"There is a clear need to understand not only the basic principles of Islamic finance, but also the rise of Islamic fintech companies and how they differ from established fintech brands."
Fintech’s ability to maintain consistently high growth demonstrates the long-term scalability of the sector. Challenger banks have demonstrated how technology can be leveraged to enhance the delivery of financial services for consumers, investors, and banks. While these challenger entities command a growing market share, big banks are also embracing the advantages of digital transformations to ensure they can meet the changing demands of their clients.
Core to fintech’s success has been its rate of adoption. In 2020, the global adoption rate for fintech products was 64%. Importantly, uptake has not been confined to one specific region or sector; rather, adoption rates have been notably high in both advanced and emerging markets.
Amidst this setting, Islamic fintech is one subsector of fintech geared for significant growth in the coming years. Based on the latest figures we have from Dinar Standard and Elipses, the Islamic fintech market size in the Organization for Islamic Cooperation (OIC) was $49 billion in 2020. While this might seem like a standout figure, the reality is that this accounted for only 0.72% of the global fintech market size.
Looking at projections, the Islamic fintech market size for the OIC is anticipated to grow at 21% CAGR to reach $128 billion by 2025. To put this into perspective, the CAGR for global fintech growth during the same period is projected to be 15%. Evidently, investors and businesses are keenly watching the evolution of Islamic fintech and its ability to empower a new generation of customers who did not have initial access to fintech products and services.
For financial intermediaries in the UK, there is a clear need to understand not only the basic principles of Islamic finance, but also the rise of Islamic fintech companies and how they differ from established fintech brands.
Why is Islamic fintech on the rise?
There are two interrelated factors responsible for the rise of Islamic fintech. The first has to do with the customer base. Looking at demographic figures, the number of followers of the Islamic faith is projected to reach around 3 billion people by 2060. Importantly, in regions like Central Asia, a new generation of consumers now have access to the infrastructure and technology needed to power the effective rollout of fintech services.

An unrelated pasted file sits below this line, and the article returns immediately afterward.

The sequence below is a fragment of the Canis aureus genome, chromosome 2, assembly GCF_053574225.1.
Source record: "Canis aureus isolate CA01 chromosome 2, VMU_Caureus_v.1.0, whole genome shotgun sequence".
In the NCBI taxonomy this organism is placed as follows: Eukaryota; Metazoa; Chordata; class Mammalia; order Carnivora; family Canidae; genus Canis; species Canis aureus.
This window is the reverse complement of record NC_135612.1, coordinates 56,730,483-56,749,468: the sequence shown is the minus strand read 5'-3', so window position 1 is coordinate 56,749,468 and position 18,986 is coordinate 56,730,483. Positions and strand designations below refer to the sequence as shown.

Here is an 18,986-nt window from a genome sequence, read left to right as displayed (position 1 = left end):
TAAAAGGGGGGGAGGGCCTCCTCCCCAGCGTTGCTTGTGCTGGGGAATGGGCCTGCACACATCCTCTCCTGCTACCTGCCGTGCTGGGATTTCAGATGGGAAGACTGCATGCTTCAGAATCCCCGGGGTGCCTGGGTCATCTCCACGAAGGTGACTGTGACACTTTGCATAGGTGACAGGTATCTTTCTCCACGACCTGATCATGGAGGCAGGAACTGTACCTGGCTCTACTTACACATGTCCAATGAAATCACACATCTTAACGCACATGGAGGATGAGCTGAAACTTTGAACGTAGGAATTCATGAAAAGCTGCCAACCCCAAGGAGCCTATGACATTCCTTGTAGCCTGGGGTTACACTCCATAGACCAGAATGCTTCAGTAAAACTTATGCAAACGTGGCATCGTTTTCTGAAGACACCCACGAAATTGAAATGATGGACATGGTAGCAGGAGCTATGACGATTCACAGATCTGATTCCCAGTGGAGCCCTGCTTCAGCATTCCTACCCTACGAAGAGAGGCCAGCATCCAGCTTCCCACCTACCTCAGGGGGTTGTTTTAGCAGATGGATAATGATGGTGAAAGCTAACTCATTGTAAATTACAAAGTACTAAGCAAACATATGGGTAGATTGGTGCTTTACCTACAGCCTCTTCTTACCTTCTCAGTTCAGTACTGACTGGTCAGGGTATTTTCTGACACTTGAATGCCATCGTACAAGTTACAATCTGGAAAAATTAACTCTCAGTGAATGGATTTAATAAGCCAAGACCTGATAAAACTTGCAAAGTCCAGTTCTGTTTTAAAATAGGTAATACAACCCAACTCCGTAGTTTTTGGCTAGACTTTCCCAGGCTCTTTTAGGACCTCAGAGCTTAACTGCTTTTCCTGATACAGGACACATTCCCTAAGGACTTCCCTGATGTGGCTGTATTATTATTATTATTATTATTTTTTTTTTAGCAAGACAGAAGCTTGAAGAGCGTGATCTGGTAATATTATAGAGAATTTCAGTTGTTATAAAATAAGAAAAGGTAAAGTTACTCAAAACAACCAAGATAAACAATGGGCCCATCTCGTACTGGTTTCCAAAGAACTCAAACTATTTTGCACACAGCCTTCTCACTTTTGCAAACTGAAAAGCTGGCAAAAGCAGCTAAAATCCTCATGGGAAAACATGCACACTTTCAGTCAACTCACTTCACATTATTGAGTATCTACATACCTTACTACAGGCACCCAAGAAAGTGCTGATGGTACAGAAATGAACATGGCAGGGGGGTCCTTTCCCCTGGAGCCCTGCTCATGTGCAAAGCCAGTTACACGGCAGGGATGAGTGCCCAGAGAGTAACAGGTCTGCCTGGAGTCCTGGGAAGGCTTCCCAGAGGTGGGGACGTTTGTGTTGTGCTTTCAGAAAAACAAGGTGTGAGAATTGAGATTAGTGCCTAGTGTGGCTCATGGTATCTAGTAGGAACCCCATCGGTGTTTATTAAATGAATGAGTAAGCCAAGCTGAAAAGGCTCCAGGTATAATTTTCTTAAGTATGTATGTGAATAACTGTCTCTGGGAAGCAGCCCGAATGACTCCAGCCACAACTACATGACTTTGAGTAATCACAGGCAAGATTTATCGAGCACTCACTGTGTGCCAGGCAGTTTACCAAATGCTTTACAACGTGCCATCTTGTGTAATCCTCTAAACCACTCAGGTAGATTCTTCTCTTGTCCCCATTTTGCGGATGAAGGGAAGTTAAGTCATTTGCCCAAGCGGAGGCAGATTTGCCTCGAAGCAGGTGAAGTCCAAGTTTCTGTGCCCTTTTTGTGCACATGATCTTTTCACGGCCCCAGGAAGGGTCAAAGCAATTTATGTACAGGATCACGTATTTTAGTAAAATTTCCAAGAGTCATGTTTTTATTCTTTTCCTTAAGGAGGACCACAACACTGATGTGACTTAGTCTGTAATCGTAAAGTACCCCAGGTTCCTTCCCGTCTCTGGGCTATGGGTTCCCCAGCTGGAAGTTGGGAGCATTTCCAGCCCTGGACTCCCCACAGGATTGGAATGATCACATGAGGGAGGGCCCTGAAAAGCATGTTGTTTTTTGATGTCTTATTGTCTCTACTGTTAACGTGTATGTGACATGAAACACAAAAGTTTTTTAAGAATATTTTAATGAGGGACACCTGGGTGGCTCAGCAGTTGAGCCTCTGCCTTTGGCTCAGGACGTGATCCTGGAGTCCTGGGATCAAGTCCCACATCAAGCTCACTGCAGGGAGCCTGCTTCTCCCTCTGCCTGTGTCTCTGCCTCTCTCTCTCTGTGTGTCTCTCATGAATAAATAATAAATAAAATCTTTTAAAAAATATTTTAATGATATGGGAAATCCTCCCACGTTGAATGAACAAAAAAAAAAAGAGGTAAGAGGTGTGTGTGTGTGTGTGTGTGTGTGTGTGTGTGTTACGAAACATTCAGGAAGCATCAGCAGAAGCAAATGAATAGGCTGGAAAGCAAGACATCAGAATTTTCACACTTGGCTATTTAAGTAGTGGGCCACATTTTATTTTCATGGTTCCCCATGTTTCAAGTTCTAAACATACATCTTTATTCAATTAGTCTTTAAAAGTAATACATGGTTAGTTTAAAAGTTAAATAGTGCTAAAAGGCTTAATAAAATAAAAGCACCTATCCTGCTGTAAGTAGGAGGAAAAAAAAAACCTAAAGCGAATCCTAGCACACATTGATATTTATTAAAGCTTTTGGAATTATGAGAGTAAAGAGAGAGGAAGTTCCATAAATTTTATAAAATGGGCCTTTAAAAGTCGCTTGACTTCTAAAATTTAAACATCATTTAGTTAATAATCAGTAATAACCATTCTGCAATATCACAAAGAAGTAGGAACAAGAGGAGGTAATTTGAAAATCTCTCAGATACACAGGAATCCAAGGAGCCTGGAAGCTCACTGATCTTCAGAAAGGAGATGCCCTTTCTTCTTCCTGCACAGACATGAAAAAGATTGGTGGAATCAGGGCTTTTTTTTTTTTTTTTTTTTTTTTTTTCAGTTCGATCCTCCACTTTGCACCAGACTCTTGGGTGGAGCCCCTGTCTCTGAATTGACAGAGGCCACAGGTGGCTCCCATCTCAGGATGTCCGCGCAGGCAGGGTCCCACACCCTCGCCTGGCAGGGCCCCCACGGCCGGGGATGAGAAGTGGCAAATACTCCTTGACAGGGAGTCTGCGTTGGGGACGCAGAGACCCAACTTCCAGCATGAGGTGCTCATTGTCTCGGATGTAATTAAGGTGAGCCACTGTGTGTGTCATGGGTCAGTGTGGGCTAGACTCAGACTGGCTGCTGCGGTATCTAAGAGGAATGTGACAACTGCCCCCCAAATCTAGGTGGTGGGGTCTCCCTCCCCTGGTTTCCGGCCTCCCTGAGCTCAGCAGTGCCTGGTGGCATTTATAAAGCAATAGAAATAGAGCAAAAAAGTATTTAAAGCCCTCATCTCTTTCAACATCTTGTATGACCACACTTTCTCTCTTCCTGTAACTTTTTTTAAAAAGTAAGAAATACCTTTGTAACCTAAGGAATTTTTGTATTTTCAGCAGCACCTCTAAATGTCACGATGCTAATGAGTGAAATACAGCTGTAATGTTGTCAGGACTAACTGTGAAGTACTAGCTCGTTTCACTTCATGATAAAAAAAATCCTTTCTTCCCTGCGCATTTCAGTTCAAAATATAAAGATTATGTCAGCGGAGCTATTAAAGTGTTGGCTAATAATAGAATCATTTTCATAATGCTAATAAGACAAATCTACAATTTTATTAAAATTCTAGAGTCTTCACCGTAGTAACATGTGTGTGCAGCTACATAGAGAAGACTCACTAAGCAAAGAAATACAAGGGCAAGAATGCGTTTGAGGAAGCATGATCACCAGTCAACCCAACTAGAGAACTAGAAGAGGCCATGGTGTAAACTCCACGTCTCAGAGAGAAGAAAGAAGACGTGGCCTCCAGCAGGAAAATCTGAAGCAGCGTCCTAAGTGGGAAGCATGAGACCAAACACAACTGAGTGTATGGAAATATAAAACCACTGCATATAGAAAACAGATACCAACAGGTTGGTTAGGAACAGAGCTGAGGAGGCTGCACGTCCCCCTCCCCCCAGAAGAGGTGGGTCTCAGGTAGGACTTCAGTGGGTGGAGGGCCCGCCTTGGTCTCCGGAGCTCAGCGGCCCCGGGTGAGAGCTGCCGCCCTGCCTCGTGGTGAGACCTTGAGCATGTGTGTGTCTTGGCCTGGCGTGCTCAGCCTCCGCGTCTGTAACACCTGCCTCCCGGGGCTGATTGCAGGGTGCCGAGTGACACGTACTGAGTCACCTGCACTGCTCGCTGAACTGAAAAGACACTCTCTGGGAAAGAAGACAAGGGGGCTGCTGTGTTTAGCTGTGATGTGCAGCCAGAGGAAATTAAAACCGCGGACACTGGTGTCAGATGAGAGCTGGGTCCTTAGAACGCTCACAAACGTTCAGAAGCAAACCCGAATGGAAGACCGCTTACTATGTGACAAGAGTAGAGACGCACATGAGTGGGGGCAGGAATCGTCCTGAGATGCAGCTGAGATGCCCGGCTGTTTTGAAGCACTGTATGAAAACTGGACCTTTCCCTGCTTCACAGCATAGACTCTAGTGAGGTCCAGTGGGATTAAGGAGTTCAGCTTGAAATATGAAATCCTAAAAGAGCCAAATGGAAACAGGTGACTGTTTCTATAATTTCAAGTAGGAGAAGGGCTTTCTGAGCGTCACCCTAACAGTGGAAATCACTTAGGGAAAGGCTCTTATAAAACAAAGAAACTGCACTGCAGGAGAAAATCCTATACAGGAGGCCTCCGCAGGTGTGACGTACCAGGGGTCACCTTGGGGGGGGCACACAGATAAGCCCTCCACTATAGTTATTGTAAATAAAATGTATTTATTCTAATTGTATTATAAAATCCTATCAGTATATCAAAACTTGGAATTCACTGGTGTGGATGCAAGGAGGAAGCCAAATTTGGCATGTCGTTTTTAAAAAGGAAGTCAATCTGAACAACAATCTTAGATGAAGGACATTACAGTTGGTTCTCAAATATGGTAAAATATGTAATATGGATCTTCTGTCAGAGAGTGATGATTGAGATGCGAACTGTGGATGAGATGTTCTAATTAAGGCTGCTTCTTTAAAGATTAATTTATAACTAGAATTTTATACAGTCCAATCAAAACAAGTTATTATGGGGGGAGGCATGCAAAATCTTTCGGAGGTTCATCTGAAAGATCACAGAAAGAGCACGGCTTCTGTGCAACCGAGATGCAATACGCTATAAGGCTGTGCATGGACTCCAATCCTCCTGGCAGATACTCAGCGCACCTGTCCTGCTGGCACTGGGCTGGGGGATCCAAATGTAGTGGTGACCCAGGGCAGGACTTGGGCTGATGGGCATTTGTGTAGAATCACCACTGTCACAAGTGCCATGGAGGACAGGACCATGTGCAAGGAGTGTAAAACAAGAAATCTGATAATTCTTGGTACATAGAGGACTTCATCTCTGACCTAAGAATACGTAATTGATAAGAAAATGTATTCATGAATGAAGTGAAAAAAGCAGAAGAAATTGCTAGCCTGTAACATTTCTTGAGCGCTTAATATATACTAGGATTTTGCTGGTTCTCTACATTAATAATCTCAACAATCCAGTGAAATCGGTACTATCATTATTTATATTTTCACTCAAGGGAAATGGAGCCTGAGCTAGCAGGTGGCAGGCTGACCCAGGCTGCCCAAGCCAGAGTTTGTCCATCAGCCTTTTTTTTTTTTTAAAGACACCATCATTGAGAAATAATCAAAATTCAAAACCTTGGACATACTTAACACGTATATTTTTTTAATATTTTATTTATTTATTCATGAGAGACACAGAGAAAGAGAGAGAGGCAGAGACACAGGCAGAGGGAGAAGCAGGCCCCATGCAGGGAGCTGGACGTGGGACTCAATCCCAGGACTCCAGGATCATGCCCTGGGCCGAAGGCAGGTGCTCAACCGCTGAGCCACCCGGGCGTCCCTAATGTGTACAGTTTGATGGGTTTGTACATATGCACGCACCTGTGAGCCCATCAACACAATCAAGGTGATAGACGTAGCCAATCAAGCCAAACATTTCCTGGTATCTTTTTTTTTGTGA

The other factor is linked to what I call the second surge, or second wave, of fintech companies. Over five years ago, fintech startups lead by brands like Monzo and Revolut stepped into the public spotlight, offering consumers, businesses, and investors creative financial solutions that overcame many of the underlying frustrations cited when dealing with large banks. Since then, these startups have transformed into large institutions. In their place, a new wave of fast scaling fintech companies is on the rise, using technology to appeal to demographics who have not yet been able to access fintech solutions.
Alif is an example of this, offering Sharia-compliant fintech solutions for all those willing to use Islamic finance products. Importantly this is not confined solely to Muslims but an inclusive offering - anyone can take advantage of the products and services available through Islamic fintech.
Enhancing knowledge and awareness of Islamic finance
One of the challenges the Islamic finance sector is facing is a lack of market awareness and knowledge surrounding the basic principles of Sharia-backed products and services. This is an issue commonly raised in non-Muslim jurisdictions, and the UK is no exception.
The UK has been actively attempting to address the knowledge gap and ensure the country becomes an important global hub for Islamic finance. The ICD-Refinitiv Islamic Finance Development Report revealed that in 2019, the UK had the third-largest number of Islamic Finance Education Providers, trialling behind Indonesia and Malaysia. In that same year, the UK also ranked third in the world for the number of Islamic Finance Conferences held.
These are positive steps in the right direction and bodes well when we consider the role the UK could play with the rise of Islamic fintech. However, the lack of available Sharia-compliant products has been a topic of recent debate. In September last year, there were public calls for Sharia-compliant student loans to ensure that Muslim students would be in a better position to access university education.
Making the UK’s financial system inclusive must remain a top objective. In the UK, there are estimated to be more than 100,000 Islamic finance retail customers, and the government puts the value of net assets of Islamic funds in the UK at £600 million.
Islamic fintech in 2022
The digital disruption of Islamic finance will be one of the key trends of the fintech sector in 2022. The industry is rising, empowering a new generation who are beginning to embrace the benefits on offer from smart fintech applications. This is a global development set to unfold here in the UK. In light of this, it is important for advisers and intermediaries to ensure they are well aware of not only the basic principles of Sharia finance, but also the impact technology is having with the rise of Islamic fintech companies.